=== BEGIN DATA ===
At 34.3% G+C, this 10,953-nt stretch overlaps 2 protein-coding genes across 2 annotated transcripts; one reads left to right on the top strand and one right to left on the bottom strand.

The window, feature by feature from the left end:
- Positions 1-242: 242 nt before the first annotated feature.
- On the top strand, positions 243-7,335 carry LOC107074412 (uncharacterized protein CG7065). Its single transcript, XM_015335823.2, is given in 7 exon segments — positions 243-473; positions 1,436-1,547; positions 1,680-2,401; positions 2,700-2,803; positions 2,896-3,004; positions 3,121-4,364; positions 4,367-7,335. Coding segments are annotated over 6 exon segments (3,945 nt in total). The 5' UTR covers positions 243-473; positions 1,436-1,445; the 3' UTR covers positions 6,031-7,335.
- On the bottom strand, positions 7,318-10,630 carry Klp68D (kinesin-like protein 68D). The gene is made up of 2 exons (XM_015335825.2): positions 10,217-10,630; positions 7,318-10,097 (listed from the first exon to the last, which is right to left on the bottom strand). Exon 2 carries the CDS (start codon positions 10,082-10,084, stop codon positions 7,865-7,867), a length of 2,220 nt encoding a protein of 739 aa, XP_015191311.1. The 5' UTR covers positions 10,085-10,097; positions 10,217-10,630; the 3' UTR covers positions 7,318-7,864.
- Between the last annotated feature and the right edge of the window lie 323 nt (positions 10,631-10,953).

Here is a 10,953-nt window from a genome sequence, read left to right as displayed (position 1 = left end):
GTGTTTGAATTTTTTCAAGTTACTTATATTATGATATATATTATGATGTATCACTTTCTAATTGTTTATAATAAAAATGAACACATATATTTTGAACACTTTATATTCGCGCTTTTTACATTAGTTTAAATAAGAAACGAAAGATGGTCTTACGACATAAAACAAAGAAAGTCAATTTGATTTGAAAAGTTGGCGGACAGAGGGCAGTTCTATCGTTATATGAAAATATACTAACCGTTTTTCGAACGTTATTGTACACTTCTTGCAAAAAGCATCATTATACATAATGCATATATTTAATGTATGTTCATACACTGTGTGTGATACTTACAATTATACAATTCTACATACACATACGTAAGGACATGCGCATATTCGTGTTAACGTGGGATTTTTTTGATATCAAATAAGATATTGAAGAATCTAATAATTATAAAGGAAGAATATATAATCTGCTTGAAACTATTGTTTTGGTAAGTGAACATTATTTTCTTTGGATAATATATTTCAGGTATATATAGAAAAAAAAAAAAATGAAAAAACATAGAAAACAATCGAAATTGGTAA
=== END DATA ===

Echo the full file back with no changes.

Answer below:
At 34.3% G+C, this 10,953-nt stretch overlaps 2 protein-coding genes across 2 annotated transcripts; one reads left to right on the top strand and one right to left on the bottom strand.

The window, feature by feature from the left end:
- Positions 1-242: 242 nt before the first annotated feature.
- On the top strand, positions 243-7,335 carry LOC107074412 (uncharacterized protein CG7065). Its single transcript, XM_015335823.2, is given in 7 exon segments — positions 243-473; positions 1,436-1,547; positions 1,680-2,401; positions 2,700-2,803; positions 2,896-3,004; positions 3,121-4,364; positions 4,367-7,335. Coding segments are annotated over 6 exon segments (3,945 nt in total). The 5' UTR covers positions 243-473; positions 1,436-1,445; the 3' UTR covers positions 6,031-7,335.
- On the bottom strand, positions 7,318-10,630 carry Klp68D (kinesin-like protein 68D). The gene is made up of 2 exons (XM_015335825.2): positions 10,217-10,630; positions 7,318-10,097 (listed from the first exon to the last, which is right to left on the bottom strand). Exon 2 carries the CDS (start codon positions 10,082-10,084, stop codon positions 7,865-7,867), a length of 2,220 nt encoding a protein of 739 aa, XP_015191311.1. The 5' UTR covers positions 10,085-10,097; positions 10,217-10,630; the 3' UTR covers positions 7,318-7,864.
- Between the last annotated feature and the right edge of the window lie 323 nt (positions 10,631-10,953).

Here is a 10,953-nt window from a genome sequence, read left to right as displayed (position 1 = left end):
GTGTTTGAATTTTTTCAAGTTACTTATATTATGATATATATTATGATGTATCACTTTCTAATTGTTTATAATAAAAATGAACACATATATTTTGAACACTTTATATTCGCGCTTTTTACATTAGTTTAAATAAGAAACGAAAGATGGTCTTACGACATAAAACAAAGAAAGTCAATTTGATTTGAAAAGTTGGCGGACAGAGGGCAGTTCTATCGTTATATGAAAATATACTAACCGTTTTTCGAACGTTATTGTACACTTCTTGCAAAAAGCATCATTATACATAATGCATATATTTAATGTATGTTCATACACTGTGTGTGATACTTACAATTATACAATTCTACATACACATACGTAAGGACATGCGCATATTCGTGTTAACGTGGGATTTTTTTGATATCAAATAAGATATTGAAGAATCTAATAATTATAAAGGAAGAATATATAATCTGCTTGAAACTATTGTTTTGGTAAGTGAACATTATTTTCTTTGGATAATATATTTCAGGTATATATAGAAAAAAAAAAAAATGAAAAAACATAGAAAACAATCGAAATTGGTAA